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dollarsign
07-20-2013, 12:48 PM
I got an email notification from the IMF at 4:45 pm on Friday, regarding additional information on the recent Article IV consultations with Iraq. Embedded in one was a curious statement.
(Remember, Fiat Currencies do not have to be backed 100%)
In principle,the CBI reserves would be enough to cover the complete Dollarization of the economy".

If the IMF feels this is true, then the inverse must also be true, the CBI reserves must be enough to cover complete de-dollarization, equality. Those of us who've been around long enough, know that the goal is de-dollarization, both in Iraq, and the IMF.
There are two IMF documents that were released on their homepage on Friday, the statement I referenced is in document CR13217.PDF

$

haggisbasher
07-20-2013, 02:38 PM
I say that the IMF and a hand full of international power houses just waiting to get in to Iraq and are going to force the CBI & Maliki's hand very soon with the IQD, very encouraging read.
BAM and its on the Forex as a fully floating currency after a very quick reval.

millionairetobe71
08-04-2013, 04:28 AM
I got an email notification from the IMF at 4:45 pm on Friday, regarding additional information on the recent Article IV consultations with Iraq. Embedded in one was a curious statement.
(Remember, Fiat Currencies do not have to be backed 100%)
In principle,the CBI reserves would be enough to cover the complete Dollarization of the economy".

If the IMF feels this is true, then the inverse must also be true, the CBI reserves must be enough to cover complete de-dollarization, equality. Those of us who've been around long enough, know that the goal is de-dollarization, both in Iraq, and the IMF.
There are two IMF documents that were released on their homepage on Friday, the statement I referenced is in document CR13217.PDF

$

Do you have the link to the document? I would like to read it.....otherwise, it sounds like we will be waiting for a much longer time phase
.....

ETA
10-09-2013, 08:24 PM
Nice find dollarsign we shall wait, hope all is well with you. can you add a little more of what you might think is happening and your personal opinion

English Bob
10-10-2013, 08:33 AM
Do you have the link to the document? I would like to read it.....otherwise, it sounds like we will be waiting for a much longer time phase
.....


Here you go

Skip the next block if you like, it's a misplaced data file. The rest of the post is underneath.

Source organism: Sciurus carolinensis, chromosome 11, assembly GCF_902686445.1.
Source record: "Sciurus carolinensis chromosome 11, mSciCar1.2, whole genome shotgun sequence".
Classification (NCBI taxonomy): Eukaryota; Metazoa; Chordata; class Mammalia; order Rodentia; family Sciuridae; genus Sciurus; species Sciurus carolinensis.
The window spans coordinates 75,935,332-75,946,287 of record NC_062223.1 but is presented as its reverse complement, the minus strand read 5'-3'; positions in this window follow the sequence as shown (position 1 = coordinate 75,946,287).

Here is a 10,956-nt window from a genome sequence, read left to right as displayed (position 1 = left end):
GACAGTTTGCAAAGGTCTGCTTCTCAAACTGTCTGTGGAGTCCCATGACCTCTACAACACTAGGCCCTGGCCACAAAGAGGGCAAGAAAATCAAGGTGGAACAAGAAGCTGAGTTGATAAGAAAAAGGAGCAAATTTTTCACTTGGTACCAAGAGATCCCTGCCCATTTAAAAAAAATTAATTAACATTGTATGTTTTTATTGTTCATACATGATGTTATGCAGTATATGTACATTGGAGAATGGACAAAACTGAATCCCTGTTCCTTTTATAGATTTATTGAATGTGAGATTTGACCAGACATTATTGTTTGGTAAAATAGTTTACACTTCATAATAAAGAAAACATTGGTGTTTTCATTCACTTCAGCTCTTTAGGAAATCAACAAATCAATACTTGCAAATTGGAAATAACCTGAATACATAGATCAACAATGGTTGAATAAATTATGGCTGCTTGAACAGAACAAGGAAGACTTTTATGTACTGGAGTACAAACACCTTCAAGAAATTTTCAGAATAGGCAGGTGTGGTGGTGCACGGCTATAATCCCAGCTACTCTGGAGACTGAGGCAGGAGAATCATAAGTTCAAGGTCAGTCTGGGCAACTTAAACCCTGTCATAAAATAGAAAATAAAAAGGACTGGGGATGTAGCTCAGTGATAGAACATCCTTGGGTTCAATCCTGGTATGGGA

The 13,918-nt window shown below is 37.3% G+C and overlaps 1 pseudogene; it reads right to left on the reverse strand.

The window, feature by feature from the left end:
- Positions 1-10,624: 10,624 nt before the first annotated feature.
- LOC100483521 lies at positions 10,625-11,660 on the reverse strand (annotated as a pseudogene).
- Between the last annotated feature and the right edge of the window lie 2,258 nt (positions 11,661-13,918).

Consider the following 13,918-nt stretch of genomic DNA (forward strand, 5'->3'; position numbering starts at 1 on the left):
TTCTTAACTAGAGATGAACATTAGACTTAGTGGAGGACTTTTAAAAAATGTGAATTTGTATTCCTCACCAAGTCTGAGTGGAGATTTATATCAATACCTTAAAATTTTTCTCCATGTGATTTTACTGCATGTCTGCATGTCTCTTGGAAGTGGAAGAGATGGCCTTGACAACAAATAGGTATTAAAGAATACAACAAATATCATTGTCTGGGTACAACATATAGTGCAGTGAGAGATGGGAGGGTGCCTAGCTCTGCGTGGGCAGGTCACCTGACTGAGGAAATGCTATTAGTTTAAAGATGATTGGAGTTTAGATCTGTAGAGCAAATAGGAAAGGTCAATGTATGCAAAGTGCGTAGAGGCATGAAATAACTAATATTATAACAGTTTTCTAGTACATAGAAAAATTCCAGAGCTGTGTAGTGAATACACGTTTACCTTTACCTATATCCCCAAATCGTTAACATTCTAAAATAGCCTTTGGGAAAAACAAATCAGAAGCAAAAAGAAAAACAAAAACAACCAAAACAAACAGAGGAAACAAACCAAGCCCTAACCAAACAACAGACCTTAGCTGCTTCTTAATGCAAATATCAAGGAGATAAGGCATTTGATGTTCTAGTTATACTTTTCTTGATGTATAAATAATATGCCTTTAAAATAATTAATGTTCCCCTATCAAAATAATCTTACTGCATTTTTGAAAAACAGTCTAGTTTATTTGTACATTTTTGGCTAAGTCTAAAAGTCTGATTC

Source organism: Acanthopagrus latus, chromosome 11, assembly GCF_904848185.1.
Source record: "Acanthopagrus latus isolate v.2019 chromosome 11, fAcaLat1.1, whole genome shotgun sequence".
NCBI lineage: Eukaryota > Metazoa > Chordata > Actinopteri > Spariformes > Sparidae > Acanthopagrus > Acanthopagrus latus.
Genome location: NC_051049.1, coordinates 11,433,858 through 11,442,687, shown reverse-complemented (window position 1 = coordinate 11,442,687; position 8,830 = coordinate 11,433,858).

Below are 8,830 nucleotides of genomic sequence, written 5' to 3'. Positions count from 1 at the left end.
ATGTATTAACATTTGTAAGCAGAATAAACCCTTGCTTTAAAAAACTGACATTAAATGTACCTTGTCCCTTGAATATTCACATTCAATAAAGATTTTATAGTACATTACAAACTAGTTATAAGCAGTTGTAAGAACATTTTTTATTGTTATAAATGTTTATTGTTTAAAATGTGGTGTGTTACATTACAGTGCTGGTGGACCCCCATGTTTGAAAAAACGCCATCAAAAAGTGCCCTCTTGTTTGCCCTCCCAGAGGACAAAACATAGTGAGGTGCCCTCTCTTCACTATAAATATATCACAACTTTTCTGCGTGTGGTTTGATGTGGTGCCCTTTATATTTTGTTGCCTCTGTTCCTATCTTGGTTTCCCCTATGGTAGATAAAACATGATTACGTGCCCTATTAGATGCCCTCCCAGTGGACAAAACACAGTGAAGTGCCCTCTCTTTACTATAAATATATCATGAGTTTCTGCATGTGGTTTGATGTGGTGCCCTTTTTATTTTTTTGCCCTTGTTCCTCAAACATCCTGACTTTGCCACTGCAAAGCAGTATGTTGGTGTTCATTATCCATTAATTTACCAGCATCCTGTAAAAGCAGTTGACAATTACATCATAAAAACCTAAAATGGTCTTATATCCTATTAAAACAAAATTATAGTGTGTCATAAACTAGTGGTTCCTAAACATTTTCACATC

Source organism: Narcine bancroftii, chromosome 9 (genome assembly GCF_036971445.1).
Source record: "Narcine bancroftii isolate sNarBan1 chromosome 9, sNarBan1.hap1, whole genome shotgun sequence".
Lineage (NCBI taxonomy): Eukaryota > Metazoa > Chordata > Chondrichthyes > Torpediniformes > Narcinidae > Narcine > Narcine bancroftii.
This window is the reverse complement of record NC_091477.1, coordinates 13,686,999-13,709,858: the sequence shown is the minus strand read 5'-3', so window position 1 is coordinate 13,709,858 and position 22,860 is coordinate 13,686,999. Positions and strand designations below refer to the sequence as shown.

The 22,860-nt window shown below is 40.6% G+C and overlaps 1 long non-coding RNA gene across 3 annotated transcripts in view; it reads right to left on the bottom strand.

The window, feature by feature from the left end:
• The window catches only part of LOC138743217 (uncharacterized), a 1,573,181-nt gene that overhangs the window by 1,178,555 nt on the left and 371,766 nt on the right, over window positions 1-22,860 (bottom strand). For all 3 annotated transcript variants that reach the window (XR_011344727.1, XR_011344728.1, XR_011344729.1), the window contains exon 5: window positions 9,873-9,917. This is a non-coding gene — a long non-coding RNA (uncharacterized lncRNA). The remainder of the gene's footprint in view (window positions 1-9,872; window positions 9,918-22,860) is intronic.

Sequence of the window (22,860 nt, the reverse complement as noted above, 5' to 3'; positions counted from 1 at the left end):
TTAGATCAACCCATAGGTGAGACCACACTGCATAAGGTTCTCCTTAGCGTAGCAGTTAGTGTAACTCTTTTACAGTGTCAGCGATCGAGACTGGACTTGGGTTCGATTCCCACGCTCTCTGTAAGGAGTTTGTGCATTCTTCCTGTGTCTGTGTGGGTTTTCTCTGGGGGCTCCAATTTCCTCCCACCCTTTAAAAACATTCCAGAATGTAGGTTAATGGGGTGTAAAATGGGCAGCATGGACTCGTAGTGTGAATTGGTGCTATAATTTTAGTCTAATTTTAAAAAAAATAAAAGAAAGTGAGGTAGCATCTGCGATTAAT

http://www.imf.org/external/pubs/ft/scr/2013/cr13217.pdf

EB

English Bob
10-10-2013, 08:59 AM
Page 33/34

Skipping through this document does not give me a warm fuzzy feeling there are allot of negatives in this document.



Monetary measures: Particularly in countries with open capital accounts, the reserve
coverage of the monetary base is useful to reflect the foreign exchange demand
potentially arising from the conversion of commercial bank deposits. The coverage of
foreign exchange deposits indicates the capacity to meet the banking system’s liquidity
needs in case of a crisis. In Iraq, owing to the high level of reserves and the limited financial development, end-2012 CBI net foreign exchange reserves covered 122 percent of
reserve money and 104 percent of broad money, or approximately four times foreign
exchange deposits. In principle, therefore, the CBI reserves would be enough to cover the
complete dollarization of the economy. Additionally, a large part of deposits are owned by
government agencies and state-owned enterprises, making them less vulnerable to
confidence crises.

Exchange rate developments and assessment
7. The real effective exchange rate has appreciated over the last three years. Since the
2009 Article IV consultation (from end-2009 to end-2012), the real and nominal effective exchange
rates have appreciated 12 and 7 percent respectively. Higher inflation in Iraq relative to its trading
partners has contributed to a 5 percent real appreciation over this period. As a result of this
dynamics, the real effective exchange rate was at end-2012 at about the level of end-2008. With the
central bank the main source of funds to the foreign exchange market, foreign exchange auction
regulations have led to a widening of the spread between the official and parallel foreign exchange
rates from mid-2011 onwards. Using parallel market foreign exchange rates, the real appreciation
from end-2009 to end-2012 was 8 percent. The share of foreign currency transacted on the parallel
market has varied over time, but it is likely to be relatively small. The weighted real effective
exchange rate is therefore likely to be closer to the rate based on the official exchange rate than that
based on the parallel market exchange rate.



EB

English Bob
10-10-2013, 09:02 AM
10. The external sustainability approach confirms the broad alignment of the exchange
rate with fundamentals. Estimates using this methodology suggest that the current account
norm is a surplus of 3 percent of GDP. In comparison, under the staff’s baseline medium term
baseline projection, the average current account surplus is 4 percent of GDP. Therefore, the
estimated undervaluation of the real exchange rate is close to 10 percent. Given the large
margins of errors, these calculations suggest that the real exchange rate is in line with economic
fundamentals.

English Bob
10-10-2013, 09:03 AM
11. In the medium term, the increase in
oil revenues might lead to an appreciation
of the real exchange rate. In the short run, a
major determinant of the real exchange rate is
the international price of oil. During 2009 the
oil price collapse forced a depreciation of the
real exchange rate. As oil prices subsequently
recovered, so did the real exchange rate. In a
medium term perspective, the real exchange
rate is also heavily influenced by the level of oil
production in addition to the international oil
price. As oil production is currently ramping up,